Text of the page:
Reduce speed limits and give priority to cycles and pedestrians on more country lanes

I use my ebike a lot in my everyday life, including when I am picking up my children from school or taking them places and I find it quite easy to avoid the big roads. During the day, I feel relatively safe (even though I am always extremely careful). But I would never cycle with my children in the trailer during the morning and evening commute as I find that a number of cars are using the small lanes to beat the traffic and are making them unsafe for cyclists. I think the green lane network should be extended to ensure that whatever the time of day, cyclists are able to commute safely on a dedicated network of lanes. This would avoid the huge cost of having to create cycling lanes.

Why the contribution is important

I have noticed that a lot of people would like to cycle to work but don't because it's not safe. If we want to encourage more people to cycle, we need to create safer conditions for people who are willing to cycle but are currently concerned for their safety (rightly so), including parents dropping off their children at school. 

 

by Em on February 16, 2021 at 11:09PM

Current Rating

Average rating: 5.0
Based on: 11 votes

Comments

  • Posted by NickyW February 17, 2021 at 09:30

    I think this is an excellent idea! I used to love cycling in Jersey, but when I returned after a spell in the UK I found the roads had become far busier than I was comfortable with. Bike's are very vulnerable in these circumstances. The use of bikes should be encouraged.
  • Posted by Dp20 February 17, 2021 at 11:57

    Completely agree. We have a network of smaller lanes that can form an ideal "backbone" to an active travel network. This does not require costly extra infrastructure such a cycle lanes etc - it just requires us to reduce the volume of motor traffic on the smaller lanes. This can be done in a number of ways - speed limits, prioritisation (e.g. designated lanes proposals), physical traffic calming. In the long term this will have a beneficial impact for all road users since many more short journeys will not require a car as people grow more confident and feel safer cycling/walking.
  • Posted by Jerriaisjanne February 18, 2021 at 12:29

    Yes! Fully agree.

    The problem is often that the green lanes don't really lead anywhere though before you're shoved back on a 40mph road. We need to close those connections and have a proper wide ranging network of footpaths and cycle friendly roads. For example, there are almost green lanes all the way from St Mary to the Mont Felard, but there are short sections of road that are dangerous since there is no footpath or pavement. It wouldn't inconvenience drivers too much for example for the section of Mt Felard between the footpath and Rue de Bas green lane to have a section of pavement with traffic light control, and we could have a cycle/footpath between Route de l'Eglise and Carrefour Selous.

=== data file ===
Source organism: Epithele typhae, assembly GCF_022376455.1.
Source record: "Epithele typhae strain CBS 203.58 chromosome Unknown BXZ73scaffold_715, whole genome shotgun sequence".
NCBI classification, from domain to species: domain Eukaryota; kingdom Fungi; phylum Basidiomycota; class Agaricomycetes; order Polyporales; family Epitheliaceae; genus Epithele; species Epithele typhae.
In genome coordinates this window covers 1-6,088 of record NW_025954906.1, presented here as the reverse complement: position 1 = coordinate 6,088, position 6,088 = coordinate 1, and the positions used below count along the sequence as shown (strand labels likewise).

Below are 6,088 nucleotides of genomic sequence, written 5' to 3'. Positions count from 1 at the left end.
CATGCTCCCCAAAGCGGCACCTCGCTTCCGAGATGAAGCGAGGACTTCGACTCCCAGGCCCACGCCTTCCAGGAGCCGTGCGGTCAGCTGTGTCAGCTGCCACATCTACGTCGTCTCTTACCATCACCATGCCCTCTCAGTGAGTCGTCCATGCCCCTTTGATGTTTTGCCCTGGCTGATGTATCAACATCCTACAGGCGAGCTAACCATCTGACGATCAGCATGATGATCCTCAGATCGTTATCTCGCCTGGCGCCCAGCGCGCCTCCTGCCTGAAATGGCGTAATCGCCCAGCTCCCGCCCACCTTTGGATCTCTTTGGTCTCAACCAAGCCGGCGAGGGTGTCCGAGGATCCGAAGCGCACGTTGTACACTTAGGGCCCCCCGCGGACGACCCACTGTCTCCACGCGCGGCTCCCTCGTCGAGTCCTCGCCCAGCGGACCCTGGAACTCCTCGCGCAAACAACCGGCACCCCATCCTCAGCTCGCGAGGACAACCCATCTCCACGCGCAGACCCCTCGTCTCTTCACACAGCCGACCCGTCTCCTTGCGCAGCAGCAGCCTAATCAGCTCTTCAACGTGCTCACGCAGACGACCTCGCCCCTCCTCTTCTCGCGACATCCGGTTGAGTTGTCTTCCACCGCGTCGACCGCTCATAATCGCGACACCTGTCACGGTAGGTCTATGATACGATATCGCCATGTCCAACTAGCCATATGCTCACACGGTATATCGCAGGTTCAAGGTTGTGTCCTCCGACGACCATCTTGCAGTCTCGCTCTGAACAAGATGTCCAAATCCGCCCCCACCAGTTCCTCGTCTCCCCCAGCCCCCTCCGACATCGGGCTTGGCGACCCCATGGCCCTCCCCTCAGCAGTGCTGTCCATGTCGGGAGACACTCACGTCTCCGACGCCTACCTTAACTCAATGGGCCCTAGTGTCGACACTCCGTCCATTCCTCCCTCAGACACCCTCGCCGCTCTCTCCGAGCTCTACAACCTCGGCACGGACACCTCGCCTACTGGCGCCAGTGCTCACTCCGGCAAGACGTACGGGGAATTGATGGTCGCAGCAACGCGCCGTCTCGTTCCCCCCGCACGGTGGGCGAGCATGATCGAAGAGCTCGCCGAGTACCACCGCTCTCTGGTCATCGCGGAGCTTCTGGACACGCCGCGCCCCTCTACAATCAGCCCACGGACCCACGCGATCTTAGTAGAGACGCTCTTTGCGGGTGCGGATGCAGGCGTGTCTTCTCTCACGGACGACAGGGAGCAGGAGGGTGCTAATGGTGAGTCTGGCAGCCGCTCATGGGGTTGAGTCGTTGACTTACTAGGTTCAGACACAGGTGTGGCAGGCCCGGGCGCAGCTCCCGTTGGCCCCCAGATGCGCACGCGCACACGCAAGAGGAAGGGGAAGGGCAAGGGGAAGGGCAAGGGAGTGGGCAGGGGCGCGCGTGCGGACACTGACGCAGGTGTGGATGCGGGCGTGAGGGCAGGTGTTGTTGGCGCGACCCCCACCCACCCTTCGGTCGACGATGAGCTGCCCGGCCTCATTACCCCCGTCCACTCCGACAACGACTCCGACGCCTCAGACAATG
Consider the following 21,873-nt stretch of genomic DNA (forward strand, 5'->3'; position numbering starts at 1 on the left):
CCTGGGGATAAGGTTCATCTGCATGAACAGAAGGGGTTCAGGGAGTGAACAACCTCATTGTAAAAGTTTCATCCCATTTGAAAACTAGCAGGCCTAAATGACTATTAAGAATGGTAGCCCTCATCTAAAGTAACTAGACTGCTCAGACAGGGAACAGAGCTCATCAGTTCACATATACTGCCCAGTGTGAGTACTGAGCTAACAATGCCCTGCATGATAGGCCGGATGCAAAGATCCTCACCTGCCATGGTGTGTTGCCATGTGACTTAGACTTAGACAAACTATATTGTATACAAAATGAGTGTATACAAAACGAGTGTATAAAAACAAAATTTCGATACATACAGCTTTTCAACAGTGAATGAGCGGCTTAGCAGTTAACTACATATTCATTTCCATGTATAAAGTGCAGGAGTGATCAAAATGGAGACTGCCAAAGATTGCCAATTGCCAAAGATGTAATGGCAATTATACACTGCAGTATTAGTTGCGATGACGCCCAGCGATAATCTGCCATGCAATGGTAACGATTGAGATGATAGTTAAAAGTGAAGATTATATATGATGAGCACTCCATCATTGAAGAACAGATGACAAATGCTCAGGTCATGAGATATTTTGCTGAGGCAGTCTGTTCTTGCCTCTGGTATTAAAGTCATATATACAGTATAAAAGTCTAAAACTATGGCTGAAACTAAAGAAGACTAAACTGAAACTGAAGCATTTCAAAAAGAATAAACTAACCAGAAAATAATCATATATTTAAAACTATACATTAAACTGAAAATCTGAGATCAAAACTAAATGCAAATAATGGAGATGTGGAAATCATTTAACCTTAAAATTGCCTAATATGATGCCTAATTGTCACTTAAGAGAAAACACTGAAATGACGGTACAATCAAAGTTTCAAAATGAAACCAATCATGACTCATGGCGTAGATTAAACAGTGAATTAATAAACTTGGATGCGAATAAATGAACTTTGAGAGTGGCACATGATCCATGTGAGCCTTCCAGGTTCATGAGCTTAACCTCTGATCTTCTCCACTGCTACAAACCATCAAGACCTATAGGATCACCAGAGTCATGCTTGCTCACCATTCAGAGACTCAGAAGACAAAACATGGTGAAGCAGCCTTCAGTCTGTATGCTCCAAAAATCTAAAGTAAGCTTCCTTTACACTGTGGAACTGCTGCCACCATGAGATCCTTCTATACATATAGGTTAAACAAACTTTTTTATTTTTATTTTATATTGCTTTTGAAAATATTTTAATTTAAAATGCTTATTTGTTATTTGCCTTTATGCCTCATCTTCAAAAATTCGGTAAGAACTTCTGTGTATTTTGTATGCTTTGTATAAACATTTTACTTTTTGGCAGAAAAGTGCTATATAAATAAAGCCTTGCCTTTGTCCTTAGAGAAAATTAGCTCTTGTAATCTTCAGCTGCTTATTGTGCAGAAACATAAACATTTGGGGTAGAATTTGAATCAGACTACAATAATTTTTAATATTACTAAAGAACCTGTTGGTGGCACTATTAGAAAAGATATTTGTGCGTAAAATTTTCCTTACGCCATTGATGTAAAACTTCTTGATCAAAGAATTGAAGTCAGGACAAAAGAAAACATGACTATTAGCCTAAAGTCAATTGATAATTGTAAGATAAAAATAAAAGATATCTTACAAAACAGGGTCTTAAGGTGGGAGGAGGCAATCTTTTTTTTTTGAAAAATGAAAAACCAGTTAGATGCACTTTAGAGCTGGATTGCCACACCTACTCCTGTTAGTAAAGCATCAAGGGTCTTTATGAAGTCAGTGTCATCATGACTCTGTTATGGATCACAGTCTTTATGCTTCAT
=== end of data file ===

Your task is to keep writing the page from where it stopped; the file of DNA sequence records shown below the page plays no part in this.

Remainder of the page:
Any evidence of rat running along green lanes should be resolved with either the use of speed enforcement (like on the Vallé des Vaux, which is too long to restrict access and it be effective) or modal filters (on shorter sections of lane, basically cutting off the chance of them being used as a cut through).

    The lanes provide a great and easy way to unlock our countryside and develop it into a social space that supports tourism. The island already has a high density of roads so there would still be plenty of road space available for main road traffic. One important consideration is that if these lanes are closed, the impact on traffic volumes on the main roads need to be considered beforehand as well as the capacity at junctions (to avoid queues along side roads, we should use more filter in turn junctions like Guernsey do), as pavements can often be quite narrow and there is a lack of safe crossing points on many (no crossing between Iceland at Grouville and Samares M&S on the St Clement's/Grouville coast road for example!)
  • Posted by Jo February 20, 2021 at 08:29

    Completely agree with this. I also commute with my child on the back of the bike and although the route I take is almost entirely green lanes or cycle paths some of the green lanes still feel really dangerous.
    Even without extending the green lane system I think more could be done to ensure speed limits are obeyed (not sure what, I wrote to my parish about our local rat run green lanes and nothing has happened). Also there could be more publicity about exploring and using different routes, very often you see cyclists on the big busy roads (where they have a total right to be!) but they could be on the parallel quieter lanes having a much nicer time.
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